Endoscopy 2007; 39: E227-E228
DOI: 10.1055/s-2007-966367
Unusual cases and technical notes

© Georg Thieme Verlag KG Stuttgart · New York

Rectal tuberculosis: the great mimic

L.  Kamani1 , A.  Ahmed1 , M.  Shah1 , S.  Hasan2 , W.  Jafri1
  • 1Gastroenterology Section, Department of Medicine, Aga Khan University Hospital, Karachi, Pakistan
  • 2Department of Pathology, Aga Khan University Hospital, Karachi, Pakistan
Further Information

Publication History

Publication Date:
03 August 2007 (online)

Gastrointestinal tuberculosis (TB) is a diagnostic challenge in the absence of pulmonary infection. Gastrointestinal TB can involve any part of the alimentary tract from the mouth to the anus, the distal ileum being the most common site [1]. Lesions above and below this site are rare.

A 72-year-old gentleman complaining of constipation, abdominal pain, and a 2-month history of loss of appetite and weight loss was referred to our gastroenterology department.

Examination revealed pallor; vital signs including pulse, blood pressure, and respiratory rate were within normal limits. Abdominal examination demonstrated tenderness in the left iliac fossa, but no mass could be palpated. Digital rectal examination revealed a hard, palpable, fixed mass around 7 cm from the anal verge.

Examination of other systems gave unremarkable findings. On the basis of the history and clinical findings a provisional diagnosis of rectal carcinoma was made. Abdominal ultrasonography and chest radiography did not show any abnormality. Colonoscopy showed an irregular, ulcerated, nodular mass in the rectum around 1.5 cm in size ([Figure 1]) while the rest of the colon appeared normal.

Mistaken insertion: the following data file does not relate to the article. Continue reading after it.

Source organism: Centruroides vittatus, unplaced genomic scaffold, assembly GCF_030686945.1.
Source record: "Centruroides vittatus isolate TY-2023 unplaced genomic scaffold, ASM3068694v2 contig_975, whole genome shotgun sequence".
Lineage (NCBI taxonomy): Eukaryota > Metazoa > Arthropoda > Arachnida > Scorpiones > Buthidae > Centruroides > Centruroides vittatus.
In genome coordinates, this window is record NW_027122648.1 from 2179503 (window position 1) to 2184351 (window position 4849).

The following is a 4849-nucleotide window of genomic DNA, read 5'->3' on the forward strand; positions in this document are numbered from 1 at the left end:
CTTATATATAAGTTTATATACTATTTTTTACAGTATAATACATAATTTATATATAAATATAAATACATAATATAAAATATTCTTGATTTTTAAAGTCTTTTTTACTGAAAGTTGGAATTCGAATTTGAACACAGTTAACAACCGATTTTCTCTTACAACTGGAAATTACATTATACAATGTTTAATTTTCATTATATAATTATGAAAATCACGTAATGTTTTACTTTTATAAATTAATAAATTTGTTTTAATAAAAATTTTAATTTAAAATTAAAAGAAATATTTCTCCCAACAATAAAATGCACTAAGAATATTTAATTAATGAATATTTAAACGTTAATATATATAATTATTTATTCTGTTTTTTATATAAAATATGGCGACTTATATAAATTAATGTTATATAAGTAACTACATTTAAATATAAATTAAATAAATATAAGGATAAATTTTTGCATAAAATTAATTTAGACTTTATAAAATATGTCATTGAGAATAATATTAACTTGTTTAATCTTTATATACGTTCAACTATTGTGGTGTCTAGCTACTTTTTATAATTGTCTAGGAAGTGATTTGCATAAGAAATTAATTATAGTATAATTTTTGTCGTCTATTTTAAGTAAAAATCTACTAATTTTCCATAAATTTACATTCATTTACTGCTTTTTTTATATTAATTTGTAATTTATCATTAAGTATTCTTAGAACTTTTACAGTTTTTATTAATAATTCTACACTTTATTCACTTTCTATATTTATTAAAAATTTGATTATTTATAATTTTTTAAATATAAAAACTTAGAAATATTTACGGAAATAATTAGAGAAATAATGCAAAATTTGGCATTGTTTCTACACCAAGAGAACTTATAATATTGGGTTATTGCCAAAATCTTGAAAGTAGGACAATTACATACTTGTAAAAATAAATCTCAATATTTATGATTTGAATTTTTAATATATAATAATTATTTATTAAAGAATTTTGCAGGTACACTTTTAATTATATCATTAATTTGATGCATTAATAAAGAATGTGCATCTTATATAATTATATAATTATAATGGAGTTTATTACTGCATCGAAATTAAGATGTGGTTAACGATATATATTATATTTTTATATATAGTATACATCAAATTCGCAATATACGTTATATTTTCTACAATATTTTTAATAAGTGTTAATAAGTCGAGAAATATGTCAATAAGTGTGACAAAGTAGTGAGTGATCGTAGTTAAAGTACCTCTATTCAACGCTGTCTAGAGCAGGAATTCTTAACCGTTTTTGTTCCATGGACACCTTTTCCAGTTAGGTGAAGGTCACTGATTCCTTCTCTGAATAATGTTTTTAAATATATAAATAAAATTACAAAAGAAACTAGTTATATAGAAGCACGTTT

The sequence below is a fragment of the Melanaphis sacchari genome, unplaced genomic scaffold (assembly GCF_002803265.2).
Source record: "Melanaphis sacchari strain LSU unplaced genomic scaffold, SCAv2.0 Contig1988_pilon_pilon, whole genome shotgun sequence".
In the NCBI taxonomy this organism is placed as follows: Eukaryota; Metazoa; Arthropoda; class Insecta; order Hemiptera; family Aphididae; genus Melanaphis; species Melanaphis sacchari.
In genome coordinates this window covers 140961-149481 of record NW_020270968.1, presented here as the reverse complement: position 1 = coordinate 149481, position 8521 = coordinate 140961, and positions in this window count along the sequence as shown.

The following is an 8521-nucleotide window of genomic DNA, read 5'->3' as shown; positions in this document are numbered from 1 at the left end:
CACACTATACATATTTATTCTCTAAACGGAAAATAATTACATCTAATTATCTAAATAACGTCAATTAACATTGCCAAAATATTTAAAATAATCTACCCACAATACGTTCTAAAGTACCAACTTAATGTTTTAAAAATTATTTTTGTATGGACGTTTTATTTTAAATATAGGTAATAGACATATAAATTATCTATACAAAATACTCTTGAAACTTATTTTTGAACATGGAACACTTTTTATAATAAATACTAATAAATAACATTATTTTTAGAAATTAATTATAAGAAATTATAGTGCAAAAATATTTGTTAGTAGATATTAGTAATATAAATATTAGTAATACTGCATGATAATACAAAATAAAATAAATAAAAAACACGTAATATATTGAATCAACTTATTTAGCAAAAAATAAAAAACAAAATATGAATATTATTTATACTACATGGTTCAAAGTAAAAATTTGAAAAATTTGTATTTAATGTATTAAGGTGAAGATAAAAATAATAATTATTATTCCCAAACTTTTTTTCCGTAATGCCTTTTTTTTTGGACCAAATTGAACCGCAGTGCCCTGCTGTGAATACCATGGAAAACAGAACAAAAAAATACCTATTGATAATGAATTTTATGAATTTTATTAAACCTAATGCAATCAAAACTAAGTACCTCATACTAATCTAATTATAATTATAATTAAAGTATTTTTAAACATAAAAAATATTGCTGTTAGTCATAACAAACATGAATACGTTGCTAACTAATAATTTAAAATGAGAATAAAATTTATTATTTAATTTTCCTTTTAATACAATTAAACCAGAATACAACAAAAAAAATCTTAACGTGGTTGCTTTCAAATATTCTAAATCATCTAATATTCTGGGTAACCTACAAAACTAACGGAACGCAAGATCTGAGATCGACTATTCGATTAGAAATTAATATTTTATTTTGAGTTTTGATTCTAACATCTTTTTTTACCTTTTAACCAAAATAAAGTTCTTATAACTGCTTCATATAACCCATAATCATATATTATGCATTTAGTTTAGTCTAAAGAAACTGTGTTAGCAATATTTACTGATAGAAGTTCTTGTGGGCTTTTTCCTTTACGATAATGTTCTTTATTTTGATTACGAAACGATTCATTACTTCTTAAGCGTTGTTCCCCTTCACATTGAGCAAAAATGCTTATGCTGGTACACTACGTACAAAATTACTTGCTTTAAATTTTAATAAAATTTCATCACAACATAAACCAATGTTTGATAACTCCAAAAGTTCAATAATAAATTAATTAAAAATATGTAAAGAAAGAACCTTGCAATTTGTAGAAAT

Histopathological investigation revealed chronic inflammatory cells in the mucosa showing a number of scattered epithelioid histiocytic granulomas with central necrosis ([Figure 2]), and Ziehl-Neelsen staining showed numerous acid-fast bacilli ([Figure 3]). On the basis of these findings rectal tuberculosis was diagnosed, and the patient was started on an antituberculosis treatment regime with regular follow-up.

Figure 1 a, b Rectal mass.

Figure 2 Granuloma with central necrosis.

Figure 3 Multiple acid-fast bacilli.

Intestinal TB commonly occurs in the second and third decades of life; only 2 % of cases present after the age of 60 years [2].Only half of the patients have an abnormality in the chest radiograph or have active pulmonary tuberculosis [3]. Between 30 % and 50 % of intestinal cases reported did not reveal acid-fast bacilli on Ziehl-Neelsen staining [4].

This case shows that tubercular involvement of the rectum is rare. It can closely mimic carcinoma of the rectum, and its diagnosis can be challenging.



  • 1 Bhansali S K. Abdominal tuberculosis. Experience with 300 cases.  Am J Gastroenterol. 1977;  67 324-337
  • 2 Sane S Y, Numbkhar S A. Carcinoma of colon with tuberculosis.  J Postgrad Med. 1980;  26 199-200
  • 3 Lingenfelser T, Zak J, Marks I N. et al . Abdominal tuberculosis still a potentially lethal disease.  Am J Gastroenterol. 1993;  88 744-750
  • 4 Bhargava D K, Tando H D, Chwla T C. et al . Diagnosis of ileocecal and colonic tuberculosis by colonoscopy.  Gastrointest Endosc. 1985;  31 68-70

L. Kamani FCPS, MRCP(UK)

Gastroenterology Section
Department of Medicine
Aga Khan University Hospital


Fax: +39-49-343769

Email: lubna.kamani@aku.edu